12. "Remember, if the ladies don't find you handsome, they'd better find you handy!" Thus Red Green exhorts his followers to venture into the world of duct tape, welding, and pop-rivets. Steve is both! There are very few fix-it jobs around the house that Steve can't handle. One of his retirement plans is to do more home-improvement jobs -- and I support that 100%.

13. I like our little rituals. Sit-down family dinner at six every evening. He goes to bed at 10:00 every night, without fail. He always walks on my right; we (almost) always hold hands. I sleep on the right side of the bed, he on the left. These things bring comfort to the chaos that life sometimes throws at us.

14. We travel well together. In fact, road trips are one of our favourites because we get to have long, intimate conversations. At our destination, Steve sometimes has more energy and more interest in being with other people, but we're comfortable letting each other take some time apart - I with a book, he with a crowd.

(I'm worried that I'll never make it to thirty.)

15. We both love to read. It never occurred to me that there were people who didn't, and I honestly don't know what I would have done if I'd married a non-reader. Probably would never have happened. It means that we both understand that, when the other is reading, it is a sin to interrupt. We've also never argued about the importance of allowing a line for "books" in our budget.

16. We share what we learn. Steve reads mostly non-fiction, while I read fiction, but we still share what we're reading and whatever insights we've gathered. Occasionally, we both read the same book - and that is even more fun.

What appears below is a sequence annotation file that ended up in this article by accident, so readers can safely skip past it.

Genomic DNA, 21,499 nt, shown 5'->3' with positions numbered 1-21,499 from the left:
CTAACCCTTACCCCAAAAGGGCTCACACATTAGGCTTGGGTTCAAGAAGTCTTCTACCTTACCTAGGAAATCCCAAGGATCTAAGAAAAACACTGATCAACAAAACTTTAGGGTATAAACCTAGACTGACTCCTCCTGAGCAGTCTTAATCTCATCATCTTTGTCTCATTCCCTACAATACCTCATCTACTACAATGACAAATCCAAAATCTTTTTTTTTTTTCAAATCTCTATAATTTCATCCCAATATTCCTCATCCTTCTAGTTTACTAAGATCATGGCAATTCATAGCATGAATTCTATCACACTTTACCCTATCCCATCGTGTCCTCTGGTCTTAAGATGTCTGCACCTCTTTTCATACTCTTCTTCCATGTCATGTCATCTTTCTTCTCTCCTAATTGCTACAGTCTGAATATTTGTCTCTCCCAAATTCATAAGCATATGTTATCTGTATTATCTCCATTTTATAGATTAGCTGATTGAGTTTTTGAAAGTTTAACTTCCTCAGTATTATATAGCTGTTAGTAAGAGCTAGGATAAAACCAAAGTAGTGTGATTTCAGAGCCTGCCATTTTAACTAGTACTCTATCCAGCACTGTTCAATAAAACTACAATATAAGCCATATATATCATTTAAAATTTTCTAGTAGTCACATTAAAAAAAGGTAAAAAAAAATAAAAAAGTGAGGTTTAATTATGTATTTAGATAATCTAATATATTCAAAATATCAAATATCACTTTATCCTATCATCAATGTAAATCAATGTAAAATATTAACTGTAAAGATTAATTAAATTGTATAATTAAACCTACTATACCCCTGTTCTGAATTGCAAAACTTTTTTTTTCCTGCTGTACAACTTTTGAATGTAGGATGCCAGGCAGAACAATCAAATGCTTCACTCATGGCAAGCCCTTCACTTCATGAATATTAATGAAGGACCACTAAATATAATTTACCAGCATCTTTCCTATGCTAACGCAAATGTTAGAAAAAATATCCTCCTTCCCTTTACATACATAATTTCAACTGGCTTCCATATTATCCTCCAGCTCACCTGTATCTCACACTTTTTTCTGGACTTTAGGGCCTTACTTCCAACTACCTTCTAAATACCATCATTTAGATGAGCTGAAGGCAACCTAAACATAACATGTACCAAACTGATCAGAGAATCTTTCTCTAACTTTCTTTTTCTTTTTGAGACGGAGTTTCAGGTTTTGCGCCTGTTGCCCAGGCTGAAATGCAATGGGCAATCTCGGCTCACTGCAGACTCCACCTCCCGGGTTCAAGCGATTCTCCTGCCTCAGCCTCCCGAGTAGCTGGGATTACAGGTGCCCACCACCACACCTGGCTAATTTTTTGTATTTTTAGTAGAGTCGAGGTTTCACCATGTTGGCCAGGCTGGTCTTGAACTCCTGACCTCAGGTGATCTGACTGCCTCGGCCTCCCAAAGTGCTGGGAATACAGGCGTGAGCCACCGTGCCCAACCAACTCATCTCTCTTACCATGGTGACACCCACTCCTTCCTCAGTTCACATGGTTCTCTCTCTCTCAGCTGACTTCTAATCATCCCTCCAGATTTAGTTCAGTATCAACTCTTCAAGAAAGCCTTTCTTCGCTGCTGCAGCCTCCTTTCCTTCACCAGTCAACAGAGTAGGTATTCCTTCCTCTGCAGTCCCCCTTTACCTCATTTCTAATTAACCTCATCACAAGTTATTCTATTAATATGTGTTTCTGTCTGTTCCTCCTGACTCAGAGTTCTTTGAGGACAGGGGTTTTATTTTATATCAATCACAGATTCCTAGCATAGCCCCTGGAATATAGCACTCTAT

17. Being a military spouse has been both a challenge and a blessing for me, as I've explained here. As we approach the end of that life, I appreciate how it has exposed me to more of the world and given me opportunities that I would otherwise not have had.

18. I am not at all afraid of retirement with Stephen. I know that there are couples who've managed to use their careers to avoid each other, but that has not been the case with us. We both look forward to more time together and a more relaxed pace.

19. I depend on his steadfast faith in god. He is not preachy or pious, but he practices his faith daily, and it is important to him. My own faith is quieter, more private, no less real, and he respects that.

20. Thirty years! I was a mere 21 years old when I made this choice, just a kid, really. When I look at our children and imagine them marrying, it scares me. I hardly knew myself (though I thought I did), and there I was, ready to get married and have babies. All I can do is pray that our children choose as well as we did.

(That's not so bad; I'm at twenty already.)

21. I'm really looking forward to being that cute, old couple -- you know, the ones holding hands while sitting on the park bench, helping each other across the street, spending 20 minutes discussing whether to buy the square basket or the round one.

22. Thirty-one years ago (more or less), I looked up from my homework and gazed down the hall at Steve who was doing his own homework. He must have sensed it, and looked up at that very moment. That image is imprinted on my brain for the emotions it evoked in me: comfort, home, love, security. I wanted to look at those eyes for the rest of my life. How can a glance say all that?